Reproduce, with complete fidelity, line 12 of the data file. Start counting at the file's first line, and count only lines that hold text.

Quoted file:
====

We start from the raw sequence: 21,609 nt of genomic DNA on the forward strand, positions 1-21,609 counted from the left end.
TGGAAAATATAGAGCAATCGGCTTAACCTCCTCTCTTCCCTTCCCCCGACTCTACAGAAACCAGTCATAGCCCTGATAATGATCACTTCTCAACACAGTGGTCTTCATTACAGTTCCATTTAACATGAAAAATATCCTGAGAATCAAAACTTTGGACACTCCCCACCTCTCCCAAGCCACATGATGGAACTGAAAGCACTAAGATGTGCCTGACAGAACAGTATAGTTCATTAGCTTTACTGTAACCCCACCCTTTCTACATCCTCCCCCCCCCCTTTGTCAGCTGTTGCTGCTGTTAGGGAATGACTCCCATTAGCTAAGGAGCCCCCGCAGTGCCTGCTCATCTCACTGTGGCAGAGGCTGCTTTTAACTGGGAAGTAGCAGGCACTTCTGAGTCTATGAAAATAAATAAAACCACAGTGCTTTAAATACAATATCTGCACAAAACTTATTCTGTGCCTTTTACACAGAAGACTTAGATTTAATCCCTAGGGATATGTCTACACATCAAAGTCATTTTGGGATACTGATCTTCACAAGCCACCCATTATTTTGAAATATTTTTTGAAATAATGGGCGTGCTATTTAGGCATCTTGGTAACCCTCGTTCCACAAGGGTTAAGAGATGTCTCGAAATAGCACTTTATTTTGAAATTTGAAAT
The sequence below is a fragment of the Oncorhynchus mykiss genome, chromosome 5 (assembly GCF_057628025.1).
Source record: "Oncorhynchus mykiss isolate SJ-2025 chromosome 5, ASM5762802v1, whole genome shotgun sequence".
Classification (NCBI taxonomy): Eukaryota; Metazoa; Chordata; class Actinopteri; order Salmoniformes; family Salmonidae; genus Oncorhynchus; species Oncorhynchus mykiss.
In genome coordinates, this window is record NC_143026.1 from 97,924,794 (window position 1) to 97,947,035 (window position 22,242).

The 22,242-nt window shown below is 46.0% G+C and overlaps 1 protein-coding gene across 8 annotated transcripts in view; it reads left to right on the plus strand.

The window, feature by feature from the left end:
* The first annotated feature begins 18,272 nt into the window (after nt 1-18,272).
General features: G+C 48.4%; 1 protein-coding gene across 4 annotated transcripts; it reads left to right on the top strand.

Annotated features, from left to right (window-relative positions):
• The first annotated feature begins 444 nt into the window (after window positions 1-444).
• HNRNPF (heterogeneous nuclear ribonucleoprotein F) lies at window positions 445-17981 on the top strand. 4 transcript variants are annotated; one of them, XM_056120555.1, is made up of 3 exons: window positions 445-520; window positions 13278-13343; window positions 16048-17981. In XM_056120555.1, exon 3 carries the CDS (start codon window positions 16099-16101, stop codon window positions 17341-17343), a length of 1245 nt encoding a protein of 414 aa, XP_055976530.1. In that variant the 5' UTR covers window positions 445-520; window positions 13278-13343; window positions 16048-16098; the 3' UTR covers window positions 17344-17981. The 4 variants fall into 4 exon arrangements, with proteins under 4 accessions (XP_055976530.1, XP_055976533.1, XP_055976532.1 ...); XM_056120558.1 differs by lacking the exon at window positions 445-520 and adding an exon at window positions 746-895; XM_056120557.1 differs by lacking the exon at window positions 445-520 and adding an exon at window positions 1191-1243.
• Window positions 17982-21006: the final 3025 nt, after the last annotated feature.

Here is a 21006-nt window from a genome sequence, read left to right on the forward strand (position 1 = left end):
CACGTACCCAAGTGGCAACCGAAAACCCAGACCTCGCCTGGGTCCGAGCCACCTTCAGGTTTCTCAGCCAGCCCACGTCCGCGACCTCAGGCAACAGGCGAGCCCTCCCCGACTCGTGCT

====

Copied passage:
• The first annotated feature begins 444 nt into the window (after window positions 1-444).